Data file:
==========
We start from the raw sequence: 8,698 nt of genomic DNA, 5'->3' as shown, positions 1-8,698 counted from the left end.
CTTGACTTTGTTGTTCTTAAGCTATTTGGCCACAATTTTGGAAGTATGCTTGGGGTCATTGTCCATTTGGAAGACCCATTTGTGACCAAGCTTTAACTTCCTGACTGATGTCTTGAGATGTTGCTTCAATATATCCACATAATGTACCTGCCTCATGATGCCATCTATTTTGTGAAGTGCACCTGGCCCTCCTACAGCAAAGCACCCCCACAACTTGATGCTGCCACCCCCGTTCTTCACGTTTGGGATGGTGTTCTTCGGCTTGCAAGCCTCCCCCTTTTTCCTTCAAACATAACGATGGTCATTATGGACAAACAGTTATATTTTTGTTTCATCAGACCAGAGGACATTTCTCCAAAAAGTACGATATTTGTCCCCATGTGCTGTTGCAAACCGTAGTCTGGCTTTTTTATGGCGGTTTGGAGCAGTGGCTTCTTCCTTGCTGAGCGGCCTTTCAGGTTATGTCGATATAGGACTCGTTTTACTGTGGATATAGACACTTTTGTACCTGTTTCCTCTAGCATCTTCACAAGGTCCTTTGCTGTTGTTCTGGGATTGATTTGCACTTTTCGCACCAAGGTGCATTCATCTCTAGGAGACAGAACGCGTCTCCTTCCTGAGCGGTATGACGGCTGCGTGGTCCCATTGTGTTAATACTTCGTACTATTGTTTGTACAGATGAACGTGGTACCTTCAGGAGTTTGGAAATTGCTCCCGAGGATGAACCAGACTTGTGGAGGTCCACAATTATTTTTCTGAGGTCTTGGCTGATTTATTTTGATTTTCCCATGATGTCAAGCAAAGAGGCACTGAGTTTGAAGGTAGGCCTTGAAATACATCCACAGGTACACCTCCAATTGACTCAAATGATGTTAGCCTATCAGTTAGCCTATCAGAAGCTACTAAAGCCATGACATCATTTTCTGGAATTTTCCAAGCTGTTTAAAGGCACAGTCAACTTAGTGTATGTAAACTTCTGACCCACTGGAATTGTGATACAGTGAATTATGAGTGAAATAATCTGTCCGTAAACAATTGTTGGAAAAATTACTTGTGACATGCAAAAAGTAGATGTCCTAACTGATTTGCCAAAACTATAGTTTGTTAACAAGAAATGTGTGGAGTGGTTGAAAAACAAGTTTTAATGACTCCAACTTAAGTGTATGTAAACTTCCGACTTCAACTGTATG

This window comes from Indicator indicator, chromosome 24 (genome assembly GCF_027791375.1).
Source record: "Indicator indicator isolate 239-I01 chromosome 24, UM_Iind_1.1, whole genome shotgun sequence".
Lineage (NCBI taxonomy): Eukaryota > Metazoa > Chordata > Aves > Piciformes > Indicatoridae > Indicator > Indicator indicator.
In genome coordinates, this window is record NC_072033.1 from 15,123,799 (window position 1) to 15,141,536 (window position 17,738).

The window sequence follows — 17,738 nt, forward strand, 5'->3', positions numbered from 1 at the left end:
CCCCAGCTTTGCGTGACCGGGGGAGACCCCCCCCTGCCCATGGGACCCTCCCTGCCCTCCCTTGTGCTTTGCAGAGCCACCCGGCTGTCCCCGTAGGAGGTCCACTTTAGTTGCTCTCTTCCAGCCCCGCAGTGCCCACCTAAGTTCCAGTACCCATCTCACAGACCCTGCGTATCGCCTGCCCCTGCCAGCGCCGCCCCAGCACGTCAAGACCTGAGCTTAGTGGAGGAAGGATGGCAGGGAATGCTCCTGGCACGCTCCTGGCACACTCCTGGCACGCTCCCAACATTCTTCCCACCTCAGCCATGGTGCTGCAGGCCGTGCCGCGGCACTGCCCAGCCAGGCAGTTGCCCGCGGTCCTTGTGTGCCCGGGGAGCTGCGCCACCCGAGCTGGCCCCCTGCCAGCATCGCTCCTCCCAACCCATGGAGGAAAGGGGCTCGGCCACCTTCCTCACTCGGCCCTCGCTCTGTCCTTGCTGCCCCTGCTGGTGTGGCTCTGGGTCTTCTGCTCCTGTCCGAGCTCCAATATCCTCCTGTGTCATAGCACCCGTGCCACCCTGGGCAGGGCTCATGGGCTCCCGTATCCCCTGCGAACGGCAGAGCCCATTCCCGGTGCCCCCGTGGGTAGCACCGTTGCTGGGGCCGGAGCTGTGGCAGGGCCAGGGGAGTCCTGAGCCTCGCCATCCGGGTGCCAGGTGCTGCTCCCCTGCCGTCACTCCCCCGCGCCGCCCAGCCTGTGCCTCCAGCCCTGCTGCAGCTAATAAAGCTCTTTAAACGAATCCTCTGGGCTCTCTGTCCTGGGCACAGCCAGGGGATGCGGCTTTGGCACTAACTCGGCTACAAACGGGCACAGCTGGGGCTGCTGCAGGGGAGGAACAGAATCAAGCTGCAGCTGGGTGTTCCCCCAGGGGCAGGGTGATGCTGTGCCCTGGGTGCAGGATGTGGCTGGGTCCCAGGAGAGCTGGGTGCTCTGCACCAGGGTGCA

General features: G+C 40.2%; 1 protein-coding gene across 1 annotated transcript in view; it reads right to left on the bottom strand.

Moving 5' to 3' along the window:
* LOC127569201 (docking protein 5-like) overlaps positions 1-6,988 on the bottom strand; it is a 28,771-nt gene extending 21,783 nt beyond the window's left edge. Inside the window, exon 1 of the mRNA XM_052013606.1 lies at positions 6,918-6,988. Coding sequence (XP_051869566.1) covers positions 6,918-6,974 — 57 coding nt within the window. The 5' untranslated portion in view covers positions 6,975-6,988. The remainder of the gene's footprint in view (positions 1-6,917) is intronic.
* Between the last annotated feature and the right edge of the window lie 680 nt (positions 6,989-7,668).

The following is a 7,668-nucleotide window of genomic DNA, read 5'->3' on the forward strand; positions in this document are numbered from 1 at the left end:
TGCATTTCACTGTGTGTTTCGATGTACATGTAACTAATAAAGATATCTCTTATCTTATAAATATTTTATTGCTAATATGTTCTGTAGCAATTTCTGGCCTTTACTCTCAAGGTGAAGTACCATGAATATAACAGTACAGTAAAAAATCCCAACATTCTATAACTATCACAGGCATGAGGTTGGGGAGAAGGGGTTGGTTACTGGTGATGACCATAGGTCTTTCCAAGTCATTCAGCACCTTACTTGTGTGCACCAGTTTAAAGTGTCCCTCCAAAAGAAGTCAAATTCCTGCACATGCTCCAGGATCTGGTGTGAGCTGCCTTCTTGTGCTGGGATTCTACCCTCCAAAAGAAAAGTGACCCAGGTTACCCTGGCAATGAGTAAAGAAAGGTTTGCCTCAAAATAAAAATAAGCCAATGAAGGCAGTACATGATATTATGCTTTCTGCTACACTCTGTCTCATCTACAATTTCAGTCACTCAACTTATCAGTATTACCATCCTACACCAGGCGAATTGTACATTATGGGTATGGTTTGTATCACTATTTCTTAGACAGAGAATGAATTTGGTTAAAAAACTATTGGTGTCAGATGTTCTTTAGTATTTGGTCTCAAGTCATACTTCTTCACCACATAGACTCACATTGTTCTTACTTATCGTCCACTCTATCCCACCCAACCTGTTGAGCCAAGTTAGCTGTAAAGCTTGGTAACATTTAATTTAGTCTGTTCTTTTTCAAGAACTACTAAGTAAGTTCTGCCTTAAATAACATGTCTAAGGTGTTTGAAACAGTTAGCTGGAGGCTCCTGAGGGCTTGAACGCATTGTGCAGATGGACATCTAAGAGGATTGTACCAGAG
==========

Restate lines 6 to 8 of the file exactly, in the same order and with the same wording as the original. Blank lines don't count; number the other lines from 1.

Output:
In genome coordinates, this window is record NC_072033.1 from 15,123,799 (window position 1) to 15,141,536 (window position 17,738).

The window sequence follows — 17,738 nt, forward strand, 5'->3', positions numbered from 1 at the left end:
CCCCAGCTTTGCGTGACCGGGGGAGACCCCCCCCTGCCCATGGGACCCTCCCTGCCCTCCCTTGTGCTTTGCAGAGCCACCCGGCTGTCCCCGTAGGAGGTCCACTTTAGTTGCTCTCTTCCAGCCCCGCAGTGCCCACCTAAGTTCCAGTACCCATCTCACAGACCCTGCGTATCGCCTGCCCCTGCCAGCGCCGCCCCAGCACGTCAAGACCTGAGCTTAGTGGAGGAAGGATGGCAGGGAATGCTCCTGGCACGCTCCTGGCACACTCCTGGCACGCTCCCAACATTCTTCCCACCTCAGCCATGGTGCTGCAGGCCGTGCCGCGGCACTGCCCAGCCAGGCAGTTGCCCGCGGTCCTTGTGTGCCCGGGGAGCTGCGCCACCCGAGCTGGCCCCCTGCCAGCATCGCTCCTCCCAACCCATGGAGGAAAGGGGCTCGGCCACCTTCCTCACTCGGCCCTCGCTCTGTCCTTGCTGCCCCTGCTGGTGTGGCTCTGGGTCTTCTGCTCCTGTCCGAGCTCCAATATCCTCCTGTGTCATAGCACCCGTGCCACCCTGGGCAGGGCTCATGGGCTCCCGTATCCCCTGCGAACGGCAGAGCCCATTCCCGGTGCCCCCGTGGGTAGCACCGTTGCTGGGGCCGGAGCTGTGGCAGGGCCAGGGGAGTCCTGAGCCTCGCCATCCGGGTGCCAGGTGCTGCTCCCCTGCCGTCACTCCCCCGCGCCGCCCAGCCTGTGCCTCCAGCCCTGCTGCAGCTAATAAAGCTCTTTAAACGAATCCTCTGGGCTCTCTGTCCTGGGCACAGCCAGGGGATGCGGCTTTGGCACTAACTCGGCTACAAACGGGCACAGCTGGGGCTGCTGCAGGGGAGGAACAGAATCAAGCTGCAGCTGGGTGTTCCCCCAGGGGCAGGGTGATGCTGTGCCCTGGGTGCAGGATGTGGCTGGGTCCCAGGAGAGCTGGGTGCTCTGCACCAGGGTGCA